Never before have our personal identities been scrutinized as they are today. In an age of increasing anxiety and concern for security—especially since 9/11—we are asked to authenticate our personal features on a daily basis, sometimes inadvertently. Providing our names and signatures is no longer sufficient proof of identification; in the last century technology has gone deeper into our bodies to validate our identities by scanning our faces, creating mathematical patterns from our iris, or capturing the almost invisible texture from our fingerprints. As a result, in just a few seconds, a device can confirm or deny if we are who we claim to be.
History suggests what’s both new and old about this state of affairs. Just the description of how identification technology operates nowadays may sound scary, or taken from a science fiction film, especially if we compare it with the primitive and less sophisticated techniques displayed in the past to record names, physical features, or any other mark visible only to the trained human eye. Originally conceived in modern times as an effective instrument of surveillance, identification is used these days to expand citizenship through the distribution of ID cards and civil registration among undocumented citizens and refugees fleeing from war and chaos. Whether we approach the subject of identification from the perspective of surveillance or civil registration, understanding the long-term interaction between identity documents and citizens helps us explore how a society classifies and governs populations according to certain categories, such as age, gender, race, and class.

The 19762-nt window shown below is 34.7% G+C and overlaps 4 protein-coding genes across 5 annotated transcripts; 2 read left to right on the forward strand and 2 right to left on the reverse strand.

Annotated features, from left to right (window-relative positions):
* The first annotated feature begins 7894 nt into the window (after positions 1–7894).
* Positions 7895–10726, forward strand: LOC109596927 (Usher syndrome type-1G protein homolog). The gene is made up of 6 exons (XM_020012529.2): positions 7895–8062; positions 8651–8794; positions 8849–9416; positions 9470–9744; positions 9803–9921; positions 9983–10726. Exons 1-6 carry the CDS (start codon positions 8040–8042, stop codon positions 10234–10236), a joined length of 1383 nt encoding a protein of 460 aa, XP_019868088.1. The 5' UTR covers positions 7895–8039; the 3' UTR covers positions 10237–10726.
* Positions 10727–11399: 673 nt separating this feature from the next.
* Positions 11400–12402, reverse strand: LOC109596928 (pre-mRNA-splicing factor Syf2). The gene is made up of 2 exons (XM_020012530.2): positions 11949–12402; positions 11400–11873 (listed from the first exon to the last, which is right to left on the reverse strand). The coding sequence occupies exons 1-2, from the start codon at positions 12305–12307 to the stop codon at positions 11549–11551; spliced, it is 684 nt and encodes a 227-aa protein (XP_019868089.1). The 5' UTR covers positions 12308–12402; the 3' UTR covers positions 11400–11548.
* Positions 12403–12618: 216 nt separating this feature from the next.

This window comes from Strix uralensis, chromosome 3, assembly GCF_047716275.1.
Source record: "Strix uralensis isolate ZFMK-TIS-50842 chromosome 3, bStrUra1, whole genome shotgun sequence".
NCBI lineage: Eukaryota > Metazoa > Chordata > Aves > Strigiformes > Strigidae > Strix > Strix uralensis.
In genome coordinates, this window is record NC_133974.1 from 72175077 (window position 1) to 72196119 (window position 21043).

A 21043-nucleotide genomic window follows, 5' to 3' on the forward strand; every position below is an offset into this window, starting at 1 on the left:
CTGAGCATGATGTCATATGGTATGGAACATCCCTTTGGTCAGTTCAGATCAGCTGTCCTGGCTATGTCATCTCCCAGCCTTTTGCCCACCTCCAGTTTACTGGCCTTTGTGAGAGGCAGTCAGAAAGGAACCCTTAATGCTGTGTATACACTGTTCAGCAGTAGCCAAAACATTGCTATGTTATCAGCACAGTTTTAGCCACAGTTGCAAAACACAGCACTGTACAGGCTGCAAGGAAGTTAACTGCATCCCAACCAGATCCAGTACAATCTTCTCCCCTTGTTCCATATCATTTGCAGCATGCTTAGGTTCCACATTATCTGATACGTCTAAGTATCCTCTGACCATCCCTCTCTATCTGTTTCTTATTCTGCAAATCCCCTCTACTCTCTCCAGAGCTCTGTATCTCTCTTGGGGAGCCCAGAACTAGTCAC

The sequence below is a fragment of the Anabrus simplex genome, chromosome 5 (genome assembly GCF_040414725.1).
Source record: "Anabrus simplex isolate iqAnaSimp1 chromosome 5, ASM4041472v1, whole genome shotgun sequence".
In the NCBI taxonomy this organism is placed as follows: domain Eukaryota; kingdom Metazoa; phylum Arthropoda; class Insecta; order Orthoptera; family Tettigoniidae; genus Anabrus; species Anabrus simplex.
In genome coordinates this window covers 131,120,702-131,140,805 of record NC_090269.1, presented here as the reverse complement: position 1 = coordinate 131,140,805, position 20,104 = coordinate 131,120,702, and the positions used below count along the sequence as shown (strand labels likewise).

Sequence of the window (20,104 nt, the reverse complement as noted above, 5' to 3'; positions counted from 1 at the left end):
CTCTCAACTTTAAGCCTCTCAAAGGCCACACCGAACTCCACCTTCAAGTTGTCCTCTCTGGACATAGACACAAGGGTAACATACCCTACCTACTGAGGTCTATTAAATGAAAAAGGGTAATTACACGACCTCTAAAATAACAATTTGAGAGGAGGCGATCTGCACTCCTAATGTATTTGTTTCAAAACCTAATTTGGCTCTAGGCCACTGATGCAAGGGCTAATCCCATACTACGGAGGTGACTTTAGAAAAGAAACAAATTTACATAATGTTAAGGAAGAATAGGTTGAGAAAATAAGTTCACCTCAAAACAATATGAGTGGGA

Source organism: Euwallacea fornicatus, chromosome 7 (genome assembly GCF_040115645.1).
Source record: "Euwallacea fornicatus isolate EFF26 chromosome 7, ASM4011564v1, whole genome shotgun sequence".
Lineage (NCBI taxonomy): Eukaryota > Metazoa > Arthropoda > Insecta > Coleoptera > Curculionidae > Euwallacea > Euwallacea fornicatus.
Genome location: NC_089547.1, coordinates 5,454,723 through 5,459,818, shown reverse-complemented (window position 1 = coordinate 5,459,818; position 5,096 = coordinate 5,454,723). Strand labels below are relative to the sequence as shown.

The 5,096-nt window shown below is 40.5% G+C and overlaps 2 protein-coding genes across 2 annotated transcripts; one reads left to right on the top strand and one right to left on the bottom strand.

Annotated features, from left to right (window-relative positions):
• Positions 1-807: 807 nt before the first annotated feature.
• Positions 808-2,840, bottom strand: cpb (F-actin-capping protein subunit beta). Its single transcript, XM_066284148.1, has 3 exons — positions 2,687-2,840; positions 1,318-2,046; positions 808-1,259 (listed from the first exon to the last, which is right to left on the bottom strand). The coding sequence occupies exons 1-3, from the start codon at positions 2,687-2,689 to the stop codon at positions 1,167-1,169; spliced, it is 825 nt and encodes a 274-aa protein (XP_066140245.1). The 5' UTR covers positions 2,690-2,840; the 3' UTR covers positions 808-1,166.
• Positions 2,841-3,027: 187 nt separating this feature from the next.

The following list builds on the literature assigned in the course that I teach at Cornell. I find that a global framework helps us better comprehend the history of the production, circulation, and appropriation of these technologies and artifacts by policy makers and citizens. Readers will be surprised to learn how ancient some of these techniques are and how society continues to target potential human threats based on physical features, much as it did one or two centuries ago. Does surveillance make us more secure? Do we enjoy more freedom or do we live in a virtual panopticon controlled by technology? If so, what options do we have to regain our privacy? These books force readers to confront their beliefs and concerns about security and privacy, and make them think twice the next time they look at a camera, type their passwords, or get a new ID card.
Places to Start
Written in an engaging style, The Soft Cage provides a comprehensive (and frightening) account of modern surveillance. Parenti traces the current surveillance system back to the Antebellum period in American history–when slaves were forced to carry passes and patrols regulated their movements– and the development of border controls to restrict the arrival of “unwelcome” immigrants. He also highlights the efforts displayed by citizens over the last decades to counter and resist the oppressive power of surveillance and those who promote it.
This book reverses the conventional narrative that established that fingerprints were disseminated from the North Atlantic to the rest of the world. Instead, Sengoopta traces its roots back to India under the British rule in the nineteenth-century, challenging the unidirectional functioning of imperial and colonial networks. Transnational history at its finest.